stefano.covino at brera.inaf.it
Wed Nov 4 05:37:26 EST 2015
> Stefano, if I understand you correctly, you have:
> index2, index1, d2d, d3d = coord1.search_around_sky(coord2, maxsep)
> and you want to find "~index2" and "~index1" (which, of course, don't exist like that).
> I actually assume you want to find the *coordinates* of the non-matched sources, not the indices. But both can be done.
> There's no simple one-liner that I know of, but creating a boolean mask is simple and useful to have around anyway (since a boolean mask can be simply inverted, unlike a array of indices).
> ind1 = np.unique(index1)
> mask = np.ones(len(coord1), dtype=np.bool)
> mask[ind1] = False
> nonmatched_coord1 = coord1[mask]
> nonmatched_ind1 = np.arange(len(coord1))[mask]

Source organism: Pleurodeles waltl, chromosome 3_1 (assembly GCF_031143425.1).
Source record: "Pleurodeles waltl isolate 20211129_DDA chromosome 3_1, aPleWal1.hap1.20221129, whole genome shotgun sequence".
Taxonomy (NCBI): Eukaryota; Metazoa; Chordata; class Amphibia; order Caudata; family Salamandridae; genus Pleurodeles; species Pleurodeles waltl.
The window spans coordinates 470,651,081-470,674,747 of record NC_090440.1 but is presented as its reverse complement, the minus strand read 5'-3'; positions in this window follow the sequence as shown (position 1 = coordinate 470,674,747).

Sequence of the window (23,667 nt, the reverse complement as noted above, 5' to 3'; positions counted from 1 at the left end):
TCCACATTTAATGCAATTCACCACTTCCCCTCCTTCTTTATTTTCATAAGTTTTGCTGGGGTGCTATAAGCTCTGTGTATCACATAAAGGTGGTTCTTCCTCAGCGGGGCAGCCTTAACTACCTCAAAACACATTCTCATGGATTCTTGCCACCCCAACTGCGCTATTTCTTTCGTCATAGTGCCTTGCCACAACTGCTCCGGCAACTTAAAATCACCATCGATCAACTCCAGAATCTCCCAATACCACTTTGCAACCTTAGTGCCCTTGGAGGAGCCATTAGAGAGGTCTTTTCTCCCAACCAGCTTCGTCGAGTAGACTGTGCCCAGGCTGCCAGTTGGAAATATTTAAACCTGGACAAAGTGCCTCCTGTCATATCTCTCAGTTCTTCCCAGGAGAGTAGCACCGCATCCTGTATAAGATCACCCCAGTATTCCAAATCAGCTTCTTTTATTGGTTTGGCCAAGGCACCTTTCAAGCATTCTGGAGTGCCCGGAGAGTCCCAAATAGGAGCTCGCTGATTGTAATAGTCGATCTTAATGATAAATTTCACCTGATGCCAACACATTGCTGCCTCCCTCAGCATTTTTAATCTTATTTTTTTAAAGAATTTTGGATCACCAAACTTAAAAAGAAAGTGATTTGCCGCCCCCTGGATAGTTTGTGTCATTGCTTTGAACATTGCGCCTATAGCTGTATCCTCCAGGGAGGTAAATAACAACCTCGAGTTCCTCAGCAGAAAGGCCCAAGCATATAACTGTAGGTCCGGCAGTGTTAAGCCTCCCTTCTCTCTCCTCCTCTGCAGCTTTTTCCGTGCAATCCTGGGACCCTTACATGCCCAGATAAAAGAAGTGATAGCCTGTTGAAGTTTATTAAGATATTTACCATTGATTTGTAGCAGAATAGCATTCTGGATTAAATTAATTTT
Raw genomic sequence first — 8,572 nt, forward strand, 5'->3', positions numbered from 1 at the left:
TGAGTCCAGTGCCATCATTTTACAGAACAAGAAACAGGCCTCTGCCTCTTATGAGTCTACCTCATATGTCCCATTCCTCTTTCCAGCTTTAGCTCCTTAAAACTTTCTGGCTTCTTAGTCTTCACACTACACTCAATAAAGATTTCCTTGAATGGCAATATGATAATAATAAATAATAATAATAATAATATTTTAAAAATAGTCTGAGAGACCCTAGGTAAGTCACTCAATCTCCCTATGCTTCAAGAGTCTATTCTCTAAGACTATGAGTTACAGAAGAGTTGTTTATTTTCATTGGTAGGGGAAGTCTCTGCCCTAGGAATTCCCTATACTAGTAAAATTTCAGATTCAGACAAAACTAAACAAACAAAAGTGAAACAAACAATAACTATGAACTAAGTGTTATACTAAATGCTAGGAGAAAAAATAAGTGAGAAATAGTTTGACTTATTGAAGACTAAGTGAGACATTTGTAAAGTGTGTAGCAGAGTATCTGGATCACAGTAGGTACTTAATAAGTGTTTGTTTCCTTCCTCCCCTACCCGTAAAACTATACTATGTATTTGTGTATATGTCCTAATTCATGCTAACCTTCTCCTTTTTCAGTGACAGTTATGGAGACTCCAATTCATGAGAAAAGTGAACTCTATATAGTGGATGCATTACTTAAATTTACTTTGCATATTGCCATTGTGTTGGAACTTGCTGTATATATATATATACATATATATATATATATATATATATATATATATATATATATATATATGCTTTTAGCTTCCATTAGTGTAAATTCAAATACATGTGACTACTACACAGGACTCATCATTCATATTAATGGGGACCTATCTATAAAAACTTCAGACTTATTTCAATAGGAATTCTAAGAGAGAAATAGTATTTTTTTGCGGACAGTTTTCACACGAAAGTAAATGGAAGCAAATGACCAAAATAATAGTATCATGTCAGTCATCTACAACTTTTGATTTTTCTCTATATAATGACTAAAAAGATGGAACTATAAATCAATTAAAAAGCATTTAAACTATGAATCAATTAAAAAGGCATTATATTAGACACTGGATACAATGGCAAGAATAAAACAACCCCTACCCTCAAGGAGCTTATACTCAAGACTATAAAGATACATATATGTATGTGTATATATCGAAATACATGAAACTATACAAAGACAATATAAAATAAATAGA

> and similar for coord2.
> I'm using np.unique to filter multiple matched objects. It's not really necessary here, but more as an ease of mind. (Otherwise you'd just be setting some values in the mask to False twice.)
> The last line is to get the indices, and essentially coord1[nonmatched_ind1] == nonmatched_coord1 .
Thanks a lot, Evert.
It is indeed what I was looking for.
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